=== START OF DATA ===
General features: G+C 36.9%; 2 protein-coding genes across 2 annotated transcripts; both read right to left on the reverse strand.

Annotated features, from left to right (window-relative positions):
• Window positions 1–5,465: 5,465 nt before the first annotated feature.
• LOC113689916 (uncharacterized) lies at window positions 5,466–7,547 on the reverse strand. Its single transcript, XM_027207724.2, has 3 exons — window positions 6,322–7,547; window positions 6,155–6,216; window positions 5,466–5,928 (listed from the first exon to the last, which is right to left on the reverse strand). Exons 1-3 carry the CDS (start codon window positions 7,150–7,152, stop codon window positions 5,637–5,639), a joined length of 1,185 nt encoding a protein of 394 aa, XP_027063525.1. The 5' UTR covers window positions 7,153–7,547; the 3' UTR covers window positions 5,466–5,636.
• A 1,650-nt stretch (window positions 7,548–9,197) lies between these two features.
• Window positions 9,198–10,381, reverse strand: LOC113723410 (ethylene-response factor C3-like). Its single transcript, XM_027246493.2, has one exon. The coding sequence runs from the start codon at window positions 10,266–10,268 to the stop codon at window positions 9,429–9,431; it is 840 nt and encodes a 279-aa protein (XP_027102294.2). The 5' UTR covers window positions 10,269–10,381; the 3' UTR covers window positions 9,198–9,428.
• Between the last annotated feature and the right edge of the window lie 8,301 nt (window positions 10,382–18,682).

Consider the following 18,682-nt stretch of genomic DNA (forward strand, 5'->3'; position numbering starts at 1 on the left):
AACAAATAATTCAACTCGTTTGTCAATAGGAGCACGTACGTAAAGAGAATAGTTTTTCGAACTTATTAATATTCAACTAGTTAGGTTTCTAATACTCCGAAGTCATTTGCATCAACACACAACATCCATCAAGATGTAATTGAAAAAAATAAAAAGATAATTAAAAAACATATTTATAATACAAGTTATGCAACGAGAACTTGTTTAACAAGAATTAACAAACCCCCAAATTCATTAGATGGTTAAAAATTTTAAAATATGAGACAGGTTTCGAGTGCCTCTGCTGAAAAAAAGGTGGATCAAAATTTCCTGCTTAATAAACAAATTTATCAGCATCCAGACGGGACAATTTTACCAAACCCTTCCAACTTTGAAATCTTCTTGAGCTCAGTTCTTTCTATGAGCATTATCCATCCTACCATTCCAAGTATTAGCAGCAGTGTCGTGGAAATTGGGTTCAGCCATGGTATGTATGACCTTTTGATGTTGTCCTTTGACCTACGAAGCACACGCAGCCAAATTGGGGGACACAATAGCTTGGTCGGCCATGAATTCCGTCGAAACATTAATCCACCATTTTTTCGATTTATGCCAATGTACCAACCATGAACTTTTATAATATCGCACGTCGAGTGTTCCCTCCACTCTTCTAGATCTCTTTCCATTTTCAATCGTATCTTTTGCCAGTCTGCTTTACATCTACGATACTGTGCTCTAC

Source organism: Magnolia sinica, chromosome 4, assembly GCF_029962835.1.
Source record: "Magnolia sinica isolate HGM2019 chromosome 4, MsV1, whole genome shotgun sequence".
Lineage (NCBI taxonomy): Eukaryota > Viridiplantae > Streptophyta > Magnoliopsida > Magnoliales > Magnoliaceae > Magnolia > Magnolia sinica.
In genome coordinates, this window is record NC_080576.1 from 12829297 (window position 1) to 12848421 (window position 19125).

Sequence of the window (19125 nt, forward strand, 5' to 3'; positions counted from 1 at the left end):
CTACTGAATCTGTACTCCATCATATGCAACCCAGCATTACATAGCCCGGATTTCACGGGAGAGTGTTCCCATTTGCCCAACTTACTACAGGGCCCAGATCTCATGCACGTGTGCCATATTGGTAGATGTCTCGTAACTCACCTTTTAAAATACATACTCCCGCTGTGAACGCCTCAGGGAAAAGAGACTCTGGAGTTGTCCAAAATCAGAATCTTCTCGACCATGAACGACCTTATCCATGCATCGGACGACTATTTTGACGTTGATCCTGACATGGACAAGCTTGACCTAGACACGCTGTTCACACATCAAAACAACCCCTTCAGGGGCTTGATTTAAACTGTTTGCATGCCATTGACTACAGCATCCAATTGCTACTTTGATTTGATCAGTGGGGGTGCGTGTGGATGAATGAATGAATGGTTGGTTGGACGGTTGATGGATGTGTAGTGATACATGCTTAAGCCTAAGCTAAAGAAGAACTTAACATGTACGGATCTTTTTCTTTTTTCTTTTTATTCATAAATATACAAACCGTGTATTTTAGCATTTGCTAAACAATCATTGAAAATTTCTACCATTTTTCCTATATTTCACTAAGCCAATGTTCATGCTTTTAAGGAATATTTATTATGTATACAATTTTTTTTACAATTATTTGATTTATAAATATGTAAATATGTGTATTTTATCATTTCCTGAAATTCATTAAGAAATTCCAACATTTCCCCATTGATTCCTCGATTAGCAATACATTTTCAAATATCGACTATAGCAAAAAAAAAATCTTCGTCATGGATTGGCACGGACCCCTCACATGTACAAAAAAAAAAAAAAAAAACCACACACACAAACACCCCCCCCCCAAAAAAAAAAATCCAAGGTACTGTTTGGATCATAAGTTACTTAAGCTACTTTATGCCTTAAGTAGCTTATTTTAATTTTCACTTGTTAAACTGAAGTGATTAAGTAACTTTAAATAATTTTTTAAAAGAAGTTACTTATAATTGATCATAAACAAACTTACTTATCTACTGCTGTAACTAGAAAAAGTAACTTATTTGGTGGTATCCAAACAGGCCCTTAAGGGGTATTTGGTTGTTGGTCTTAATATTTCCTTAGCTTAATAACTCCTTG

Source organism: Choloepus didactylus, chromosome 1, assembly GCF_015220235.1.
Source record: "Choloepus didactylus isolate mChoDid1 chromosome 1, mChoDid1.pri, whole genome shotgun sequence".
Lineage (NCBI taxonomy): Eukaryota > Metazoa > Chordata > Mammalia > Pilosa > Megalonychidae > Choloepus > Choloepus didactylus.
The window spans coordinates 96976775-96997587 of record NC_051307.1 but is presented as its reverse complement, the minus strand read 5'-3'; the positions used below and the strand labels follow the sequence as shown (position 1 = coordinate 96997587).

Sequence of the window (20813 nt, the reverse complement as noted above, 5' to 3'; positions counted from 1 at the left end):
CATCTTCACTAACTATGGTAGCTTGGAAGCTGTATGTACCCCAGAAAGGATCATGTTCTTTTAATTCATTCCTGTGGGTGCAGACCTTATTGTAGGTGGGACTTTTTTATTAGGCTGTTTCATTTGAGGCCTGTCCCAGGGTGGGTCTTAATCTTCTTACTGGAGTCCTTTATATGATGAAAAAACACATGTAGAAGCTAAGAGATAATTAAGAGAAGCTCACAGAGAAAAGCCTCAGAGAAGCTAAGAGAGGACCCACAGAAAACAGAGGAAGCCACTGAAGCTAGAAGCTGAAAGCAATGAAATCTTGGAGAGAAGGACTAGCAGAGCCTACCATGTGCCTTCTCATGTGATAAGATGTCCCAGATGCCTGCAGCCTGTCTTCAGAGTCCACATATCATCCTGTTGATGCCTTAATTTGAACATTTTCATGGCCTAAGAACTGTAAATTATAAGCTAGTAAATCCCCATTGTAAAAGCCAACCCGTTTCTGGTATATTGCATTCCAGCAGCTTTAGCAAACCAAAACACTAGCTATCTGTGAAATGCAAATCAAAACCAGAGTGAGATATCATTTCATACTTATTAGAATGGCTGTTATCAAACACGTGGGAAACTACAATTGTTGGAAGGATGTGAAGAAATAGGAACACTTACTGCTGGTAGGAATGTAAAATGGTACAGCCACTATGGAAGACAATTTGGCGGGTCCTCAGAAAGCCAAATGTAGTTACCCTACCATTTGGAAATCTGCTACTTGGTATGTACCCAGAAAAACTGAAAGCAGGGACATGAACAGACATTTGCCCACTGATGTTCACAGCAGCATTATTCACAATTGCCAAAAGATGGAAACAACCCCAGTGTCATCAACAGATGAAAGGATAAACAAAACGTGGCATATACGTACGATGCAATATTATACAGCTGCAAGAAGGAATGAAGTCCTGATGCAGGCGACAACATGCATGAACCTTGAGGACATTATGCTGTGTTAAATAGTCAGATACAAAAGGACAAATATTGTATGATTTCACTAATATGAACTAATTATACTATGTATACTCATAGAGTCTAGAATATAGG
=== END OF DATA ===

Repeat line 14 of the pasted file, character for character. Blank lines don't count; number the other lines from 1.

Sequence of the window (19125 nt, forward strand, 5' to 3'; positions counted from 1 at the left end):